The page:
In case you didn’t know, May 15, 1948 was the date when Israel declared it’s independence from British rule and was established as a Jewish state.
The book hasn’t yet been reviewed at Amazon.co.uk, but received two favorable reviews on the U.S. site for Amazon.
Image found at DragonCon.org
I’m new to the whole hype over awards for science fiction and fantasy, well, ever since last year when I learned about the controversy involving the Hugos and the so-called Sad Puppies and Rabid Puppies.
However, I’ve been paying attention to the Dragon Awards. Unlike most other awards of this type, anyone who has internet access can register for no cost and be able to vote for their favorite authors, books, television shows, and so forth (in other words we mere mortals). I even voted myself, but unlike others, the purpose of this blog post isn’t to share who I favored.
I discovered at least three other commentaries on the Dragons: File 770‘s Mike Glyer, Camestros Felapton‘s, an apparently associated blog which I’ve just started following, and Richard Paolinelli’s SciFiScribe.
They all had slightly different takes.
Promotional image for the 1970 movie “Beneath the Planet of the Apes” featuring James Franciscus and Linda Harrison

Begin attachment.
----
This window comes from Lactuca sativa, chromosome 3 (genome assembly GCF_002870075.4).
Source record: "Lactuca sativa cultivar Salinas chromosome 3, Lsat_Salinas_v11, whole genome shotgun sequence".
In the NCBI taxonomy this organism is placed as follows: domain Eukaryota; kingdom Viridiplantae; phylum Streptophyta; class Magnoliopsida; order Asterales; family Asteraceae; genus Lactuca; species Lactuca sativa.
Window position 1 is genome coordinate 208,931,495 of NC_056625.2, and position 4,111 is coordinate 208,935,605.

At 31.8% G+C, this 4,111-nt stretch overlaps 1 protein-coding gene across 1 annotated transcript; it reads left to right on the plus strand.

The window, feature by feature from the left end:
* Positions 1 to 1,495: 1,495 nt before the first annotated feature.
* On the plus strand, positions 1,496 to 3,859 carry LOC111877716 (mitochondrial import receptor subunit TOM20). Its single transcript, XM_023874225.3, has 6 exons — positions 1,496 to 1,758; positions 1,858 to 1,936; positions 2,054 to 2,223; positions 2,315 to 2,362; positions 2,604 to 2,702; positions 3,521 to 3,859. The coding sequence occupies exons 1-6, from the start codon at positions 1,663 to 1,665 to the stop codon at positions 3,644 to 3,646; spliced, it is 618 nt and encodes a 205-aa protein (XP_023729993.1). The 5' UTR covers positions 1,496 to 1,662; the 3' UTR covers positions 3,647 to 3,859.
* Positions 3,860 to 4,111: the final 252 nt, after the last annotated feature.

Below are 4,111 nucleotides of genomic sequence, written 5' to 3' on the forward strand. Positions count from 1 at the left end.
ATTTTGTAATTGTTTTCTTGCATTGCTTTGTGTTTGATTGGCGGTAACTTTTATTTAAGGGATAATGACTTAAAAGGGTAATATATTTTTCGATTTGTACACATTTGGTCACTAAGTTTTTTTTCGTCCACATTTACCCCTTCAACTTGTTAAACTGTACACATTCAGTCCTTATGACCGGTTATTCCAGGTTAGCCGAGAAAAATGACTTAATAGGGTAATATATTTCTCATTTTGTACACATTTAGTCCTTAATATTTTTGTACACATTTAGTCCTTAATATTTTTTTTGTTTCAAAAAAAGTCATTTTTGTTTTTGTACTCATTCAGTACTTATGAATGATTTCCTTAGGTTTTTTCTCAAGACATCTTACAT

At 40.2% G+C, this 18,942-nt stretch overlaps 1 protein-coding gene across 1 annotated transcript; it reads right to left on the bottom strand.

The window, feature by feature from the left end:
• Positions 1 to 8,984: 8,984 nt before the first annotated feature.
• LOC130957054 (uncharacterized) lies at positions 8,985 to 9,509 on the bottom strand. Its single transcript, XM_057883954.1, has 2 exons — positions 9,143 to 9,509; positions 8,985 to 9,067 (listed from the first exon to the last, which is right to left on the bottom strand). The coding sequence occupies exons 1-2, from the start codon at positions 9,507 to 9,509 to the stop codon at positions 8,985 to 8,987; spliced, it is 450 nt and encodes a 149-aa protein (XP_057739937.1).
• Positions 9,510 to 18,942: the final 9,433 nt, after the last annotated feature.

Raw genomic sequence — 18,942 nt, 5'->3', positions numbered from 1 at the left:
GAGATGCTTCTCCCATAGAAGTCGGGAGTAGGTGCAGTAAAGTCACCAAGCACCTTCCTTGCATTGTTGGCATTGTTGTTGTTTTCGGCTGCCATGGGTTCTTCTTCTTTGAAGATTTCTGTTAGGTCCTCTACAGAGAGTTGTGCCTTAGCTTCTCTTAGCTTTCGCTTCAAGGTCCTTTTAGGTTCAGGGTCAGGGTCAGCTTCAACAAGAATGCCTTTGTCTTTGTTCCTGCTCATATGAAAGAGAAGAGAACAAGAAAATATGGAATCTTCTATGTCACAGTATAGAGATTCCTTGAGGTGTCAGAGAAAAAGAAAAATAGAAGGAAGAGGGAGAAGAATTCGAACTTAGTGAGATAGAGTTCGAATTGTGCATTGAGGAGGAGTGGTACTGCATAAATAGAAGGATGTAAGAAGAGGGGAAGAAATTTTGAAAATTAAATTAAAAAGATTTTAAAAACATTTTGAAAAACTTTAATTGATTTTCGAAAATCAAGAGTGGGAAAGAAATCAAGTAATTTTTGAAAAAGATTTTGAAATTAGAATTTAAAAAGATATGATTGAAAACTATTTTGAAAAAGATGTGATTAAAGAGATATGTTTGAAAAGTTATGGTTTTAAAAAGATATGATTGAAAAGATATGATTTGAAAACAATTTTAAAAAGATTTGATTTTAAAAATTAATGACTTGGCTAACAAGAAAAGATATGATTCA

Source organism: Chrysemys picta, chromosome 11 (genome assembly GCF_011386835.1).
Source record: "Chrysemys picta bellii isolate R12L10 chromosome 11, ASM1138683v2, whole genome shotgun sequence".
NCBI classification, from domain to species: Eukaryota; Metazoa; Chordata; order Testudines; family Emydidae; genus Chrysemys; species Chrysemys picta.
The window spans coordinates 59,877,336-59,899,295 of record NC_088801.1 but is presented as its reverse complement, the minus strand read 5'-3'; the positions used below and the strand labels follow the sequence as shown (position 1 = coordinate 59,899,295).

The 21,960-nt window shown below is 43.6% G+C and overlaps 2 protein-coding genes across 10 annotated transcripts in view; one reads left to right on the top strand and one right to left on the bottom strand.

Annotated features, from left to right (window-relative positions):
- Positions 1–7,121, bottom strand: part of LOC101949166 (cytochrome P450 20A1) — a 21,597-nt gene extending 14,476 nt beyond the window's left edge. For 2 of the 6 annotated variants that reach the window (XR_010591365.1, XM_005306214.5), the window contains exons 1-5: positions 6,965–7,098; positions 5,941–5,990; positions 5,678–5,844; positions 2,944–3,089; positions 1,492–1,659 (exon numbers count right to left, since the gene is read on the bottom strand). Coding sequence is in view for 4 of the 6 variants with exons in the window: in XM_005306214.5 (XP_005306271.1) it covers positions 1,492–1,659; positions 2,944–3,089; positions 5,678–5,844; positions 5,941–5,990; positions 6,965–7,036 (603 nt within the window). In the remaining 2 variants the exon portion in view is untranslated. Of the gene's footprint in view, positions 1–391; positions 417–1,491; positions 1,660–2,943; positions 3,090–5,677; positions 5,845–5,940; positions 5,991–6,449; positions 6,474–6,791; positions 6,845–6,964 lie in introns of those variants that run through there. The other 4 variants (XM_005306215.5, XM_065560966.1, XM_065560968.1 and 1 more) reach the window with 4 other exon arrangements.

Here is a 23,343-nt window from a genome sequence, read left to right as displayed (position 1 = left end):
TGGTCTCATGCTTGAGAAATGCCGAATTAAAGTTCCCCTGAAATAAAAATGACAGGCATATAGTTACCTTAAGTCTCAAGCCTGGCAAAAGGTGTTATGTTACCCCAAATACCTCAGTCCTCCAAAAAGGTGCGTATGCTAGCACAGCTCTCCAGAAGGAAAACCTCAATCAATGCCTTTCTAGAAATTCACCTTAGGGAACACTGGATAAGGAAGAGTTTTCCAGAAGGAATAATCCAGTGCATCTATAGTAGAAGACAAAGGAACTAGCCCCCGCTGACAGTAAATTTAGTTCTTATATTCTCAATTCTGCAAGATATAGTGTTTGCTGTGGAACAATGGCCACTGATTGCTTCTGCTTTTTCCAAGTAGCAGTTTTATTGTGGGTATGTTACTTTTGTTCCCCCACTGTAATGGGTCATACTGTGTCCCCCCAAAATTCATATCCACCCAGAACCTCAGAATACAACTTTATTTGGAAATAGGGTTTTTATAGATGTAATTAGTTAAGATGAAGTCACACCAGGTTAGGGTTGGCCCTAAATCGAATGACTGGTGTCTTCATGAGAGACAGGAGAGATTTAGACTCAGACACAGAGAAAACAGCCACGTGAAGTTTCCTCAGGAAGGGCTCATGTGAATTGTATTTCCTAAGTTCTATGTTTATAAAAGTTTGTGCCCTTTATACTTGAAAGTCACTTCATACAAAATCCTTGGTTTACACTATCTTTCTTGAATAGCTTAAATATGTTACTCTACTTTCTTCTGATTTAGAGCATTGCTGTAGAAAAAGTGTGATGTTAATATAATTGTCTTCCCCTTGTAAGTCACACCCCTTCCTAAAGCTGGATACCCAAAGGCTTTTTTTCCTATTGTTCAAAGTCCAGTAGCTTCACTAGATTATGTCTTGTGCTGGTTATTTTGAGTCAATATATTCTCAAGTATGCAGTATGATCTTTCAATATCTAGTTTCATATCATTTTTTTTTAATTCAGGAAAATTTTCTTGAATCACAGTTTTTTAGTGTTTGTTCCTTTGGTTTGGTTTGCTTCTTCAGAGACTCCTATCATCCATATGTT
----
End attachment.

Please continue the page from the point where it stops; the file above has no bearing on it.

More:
I’m a huge fan of the 1968 movie Planet of the Apes starring Charlton Heston, Kim Hunter, and Roddy McDowell. Unfortunately, my local branch of the public library doesn’t have the film available in DVD, so I’d have to request it from a different branch. It does have three copies of the 1970 sequel Beneath the Planet of the Apes starring James Franciscus and Kim Hunter. It’s a horrible movie.
Okay, good things first. James Franciscus is heroic as hell. He’s a great looking guy, especially with his shirt off. Interesting side note. In the film’s beginning, his character Brent is seen nursing his skipper (no name given but played by Tod Andrews) outside their crashed spaceship. The skipper dies subsequently after having been blinded in the accident. The following year, Franciscus starred in a television show called Longstreet. The title character is a blind insurance investigator in New Orleans. No, I’m not kidding.
Author Anthony Gramuglia – found at Goodreads
I recently wrote three related blog posts: Jeannette Ng’s Campbell Award Acceptance Speech and Here We Go Again, Science Fiction, Opinions, and Why It’s Okay to Disagree, and especially The Sins of John W. Campbell Revisited. That last one started something of a minor storm in the comments section at File 770, Mike Glyer’s popular SciFi fanzine.
Although I’m still following that site, I haven’t commented there again since, what’s the use? Most people there ignored me (which is fine), one disagreed with me but was pretty civil about it, and two called me “dishonest” and “racist.” I ignored one and actually had to block the other on twitter since he looked me up just so he could continue to troll me.
File 770 does what they call Pixel Scrolls which I gather are collections of all the latest SF/F news, including noteworthy birthdays and such.